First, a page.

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by Sara Taylor Elizabeth
(New York)


Dunno why, but I spent quite a lot of time resisting aloe.

And then, I got it for my birthday. Obviously, I didn’t pay much attention to it.

In time, I got to like it (it was a gift from someone special), so I decided to give my undivided attention to it.

In the process, I got it to grow faster and if you want your aloe succulent to grow fast(er), this is what you need to do.

How Fast is Fast?

A typical aloe succulent definitely grows faster than other succulents such as cacti. But, how fast is that?

If you keep it indoors, it will take up to 4 years to reach a fully grown plant. In this case, it will feature leaves of around 20-25 cm in length.
Once you add it to your little paradise, even within a month you will notice its growth. One of the indicators is a newly formed leaf in the rosette. This will keep repeating each next months.

Still, in terms of size, in four months or so, you will notice a major size increase of the leaves both in terms of the length and the width.
Obviously, succulents don’t grow very fast and by itself and neither does our aloe succulent.

How to Get your Aloe to Grow Faster?

Once you plant anything, you are anxious for it to grow ASAP! This is why you try many tricks to boost growth.

But, patience is key.

With aloe, this is are the tips and tricks that give the guaranteed success!

  1. Proper Care
    The right kind of nurturing is the best way to speed up the growth of your aloe plant.
    Proper care includes several factors that you always need to bear in mind when growing aloe indoors.

This starts even before the planting itself and it is deeply concerned with the general well being of the aloe.

Let’s take a look at these.

  • Choose the pot. Over the course of time, I tried plastic, clay, and terracotta pots. So long it’s not plastic and it has drainage holes at the bottom, either of the latter two will do the trick. For each repotting, you better choose a wider container, over a deeper one. In general, a pot three times the root ball size is just fine. (This is how you skip the frequent repotting that merely disturbs the plant.)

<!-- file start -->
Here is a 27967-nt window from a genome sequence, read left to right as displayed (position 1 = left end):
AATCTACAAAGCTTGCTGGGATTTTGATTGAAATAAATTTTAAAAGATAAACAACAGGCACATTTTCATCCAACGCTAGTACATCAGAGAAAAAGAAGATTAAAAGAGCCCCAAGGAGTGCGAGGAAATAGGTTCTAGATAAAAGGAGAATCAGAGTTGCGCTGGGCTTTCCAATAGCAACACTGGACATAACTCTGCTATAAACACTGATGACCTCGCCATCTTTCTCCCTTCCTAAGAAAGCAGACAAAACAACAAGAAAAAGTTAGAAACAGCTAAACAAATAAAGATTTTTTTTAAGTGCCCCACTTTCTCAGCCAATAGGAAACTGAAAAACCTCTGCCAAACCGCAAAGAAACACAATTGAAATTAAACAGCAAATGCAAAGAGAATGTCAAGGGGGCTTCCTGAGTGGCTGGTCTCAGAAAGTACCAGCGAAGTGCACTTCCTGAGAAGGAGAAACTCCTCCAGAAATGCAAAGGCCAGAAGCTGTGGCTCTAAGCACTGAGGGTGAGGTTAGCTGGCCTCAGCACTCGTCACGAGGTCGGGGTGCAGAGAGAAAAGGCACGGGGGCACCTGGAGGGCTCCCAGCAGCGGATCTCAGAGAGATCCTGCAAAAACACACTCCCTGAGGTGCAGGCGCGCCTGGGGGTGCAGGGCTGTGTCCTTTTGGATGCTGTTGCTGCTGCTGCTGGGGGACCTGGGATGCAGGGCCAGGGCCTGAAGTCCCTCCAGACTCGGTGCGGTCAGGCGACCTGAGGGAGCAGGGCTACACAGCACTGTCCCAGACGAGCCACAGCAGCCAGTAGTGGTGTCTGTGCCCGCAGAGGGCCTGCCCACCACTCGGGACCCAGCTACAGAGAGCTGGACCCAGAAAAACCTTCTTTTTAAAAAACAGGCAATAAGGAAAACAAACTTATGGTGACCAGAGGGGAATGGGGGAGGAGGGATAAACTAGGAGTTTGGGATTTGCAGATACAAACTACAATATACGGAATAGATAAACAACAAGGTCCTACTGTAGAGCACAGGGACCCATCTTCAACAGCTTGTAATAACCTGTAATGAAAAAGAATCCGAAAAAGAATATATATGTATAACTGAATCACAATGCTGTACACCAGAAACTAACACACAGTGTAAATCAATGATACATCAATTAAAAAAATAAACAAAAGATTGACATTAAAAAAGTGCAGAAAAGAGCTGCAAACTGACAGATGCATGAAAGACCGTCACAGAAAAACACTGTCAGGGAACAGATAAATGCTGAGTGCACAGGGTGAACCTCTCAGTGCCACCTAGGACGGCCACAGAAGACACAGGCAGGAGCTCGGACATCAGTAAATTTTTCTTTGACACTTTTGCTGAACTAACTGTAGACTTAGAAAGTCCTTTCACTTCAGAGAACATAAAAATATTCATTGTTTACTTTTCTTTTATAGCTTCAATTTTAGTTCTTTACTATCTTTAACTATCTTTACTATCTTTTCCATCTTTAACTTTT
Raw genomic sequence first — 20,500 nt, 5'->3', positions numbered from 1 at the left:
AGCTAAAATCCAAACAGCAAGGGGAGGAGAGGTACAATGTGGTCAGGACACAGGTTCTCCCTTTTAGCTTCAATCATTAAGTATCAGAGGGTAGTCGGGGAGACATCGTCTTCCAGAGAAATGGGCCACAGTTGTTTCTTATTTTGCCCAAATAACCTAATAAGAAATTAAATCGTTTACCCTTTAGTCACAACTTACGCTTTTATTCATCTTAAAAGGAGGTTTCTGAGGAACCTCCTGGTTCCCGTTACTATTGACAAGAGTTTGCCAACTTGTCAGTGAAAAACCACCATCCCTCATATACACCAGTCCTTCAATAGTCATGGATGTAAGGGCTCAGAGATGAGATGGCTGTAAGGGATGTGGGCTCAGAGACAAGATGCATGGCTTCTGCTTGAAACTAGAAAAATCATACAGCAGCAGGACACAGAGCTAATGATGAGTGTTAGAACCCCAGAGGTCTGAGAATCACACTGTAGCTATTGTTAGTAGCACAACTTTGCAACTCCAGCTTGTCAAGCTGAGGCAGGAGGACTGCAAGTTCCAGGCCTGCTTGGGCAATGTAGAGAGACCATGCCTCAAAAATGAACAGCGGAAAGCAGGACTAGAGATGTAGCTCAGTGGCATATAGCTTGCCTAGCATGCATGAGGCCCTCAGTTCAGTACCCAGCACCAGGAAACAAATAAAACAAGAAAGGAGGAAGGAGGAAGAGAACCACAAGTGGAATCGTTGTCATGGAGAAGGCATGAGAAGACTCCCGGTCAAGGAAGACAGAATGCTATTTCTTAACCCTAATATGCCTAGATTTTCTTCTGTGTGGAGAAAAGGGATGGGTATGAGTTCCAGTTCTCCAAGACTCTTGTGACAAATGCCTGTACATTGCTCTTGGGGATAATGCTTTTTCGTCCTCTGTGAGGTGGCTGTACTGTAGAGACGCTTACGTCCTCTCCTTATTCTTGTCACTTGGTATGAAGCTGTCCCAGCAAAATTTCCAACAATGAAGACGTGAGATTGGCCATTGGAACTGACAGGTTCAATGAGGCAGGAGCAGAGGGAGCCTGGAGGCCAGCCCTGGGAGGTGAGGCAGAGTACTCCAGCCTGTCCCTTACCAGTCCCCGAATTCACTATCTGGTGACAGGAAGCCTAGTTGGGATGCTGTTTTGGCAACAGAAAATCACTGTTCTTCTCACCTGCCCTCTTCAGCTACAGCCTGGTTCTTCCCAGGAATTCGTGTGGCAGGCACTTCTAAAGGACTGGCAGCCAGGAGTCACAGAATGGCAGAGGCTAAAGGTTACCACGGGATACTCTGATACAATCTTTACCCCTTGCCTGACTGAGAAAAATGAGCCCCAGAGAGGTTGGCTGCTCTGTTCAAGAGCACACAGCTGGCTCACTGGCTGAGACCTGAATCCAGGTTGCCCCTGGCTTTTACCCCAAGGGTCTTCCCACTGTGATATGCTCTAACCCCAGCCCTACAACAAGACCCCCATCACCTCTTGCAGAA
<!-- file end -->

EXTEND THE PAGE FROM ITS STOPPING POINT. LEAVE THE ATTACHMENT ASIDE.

• Mind the soil. Your aloe succulent prefers the occasionally dry soils. Just, don’t let it dry out completely! The optimum soil will be sandy soil or loose soil. Basically, the most important thing is to go for the well-draining soil since aloe won’t tolerate too much moisture.
  • Careful with watering. Do it regularly and don’t overdo it is all you need to know about watering your aloe succulent. With too much water you will just cause the root to rot. Instead, give it a full drink letting the water run through the pot. This is the best you can do to keep the optimum moisture level.
  • Light and temperature. The proper growth rate strongly depends on the atmosphere where you keep your aloe succulent at. I learned the hard way that aloe DOES NOT LIKE HEAT! Bright and sunny, yet not too hot spots are ideal for you aloe. The minimum direct sunlight exposure is some 6 hours, but the more the merrier! Counters and windowsills are the target places for keeping your aloe at. Again, avoid too much direct exposure; it might scorch the leaves and make them blanch. And, rotate, rotate, rotate!
  • Fertilize. Not too much, though, but an occasional houseplant fertilizer specifically designed for the succulents will do the trick. A liquid blend or ideally 10-40-10 (higher phosphorous content) proved to be the best for the aloe succulent in my case. You can fertilize twice a month, but only throughout the active season that is somewhere from April through September. No need to do it in the wintertime when aloe is dormant. I noticed that the best time to fertilize is immediately after the watering when the excessive water runs out.
  1. The Banana Peels

Yup, the banana!

Banana peel contains potassium which is great when fighting pests and plant diseases. Moreover, it aids the plant in sustaining the optimum consumption of water and other nutrients.
To use the banana peels on your aloe succulents, you can try two these hacks.

  1. “Fresh” Banana Peels

All you need to do here is bury the banana peels in the potting soil before the actual potting. This will release the potassium and strengthen the plant.

You can put either the whole peels or you can chop them to pieces and distribute them in the soil.
Soon, your aloe will take it all in and you will notice the change before you know it.

  1. DIY Fertilizer

Being keen on experimenting, I tried making my own fertilizer from banana peels. And, it worked!
I chopped the banana peels to pieces and let them soak in water for two days. Then I used the mixture on my aloe succulent by pouring it directly into the soil.

This hack made the plant stronger and more vivid not to mention that it grew faster. I mean, that was the point of this all.


All the fans of aloe succulents are often disappointed by its slow growth. And, we know that us plant lovers want our beauties to grow like NOW!

So, the best thing you can do to promote the growth of your aloe is to give it the right care and make sure to keep it in the right environment. For more info, check out Indoor Garden Nook.

The aloe will thank you by increasing its growth rate and to boost it additionally you can try the banana peels trick.

Try these out and let us know your experience!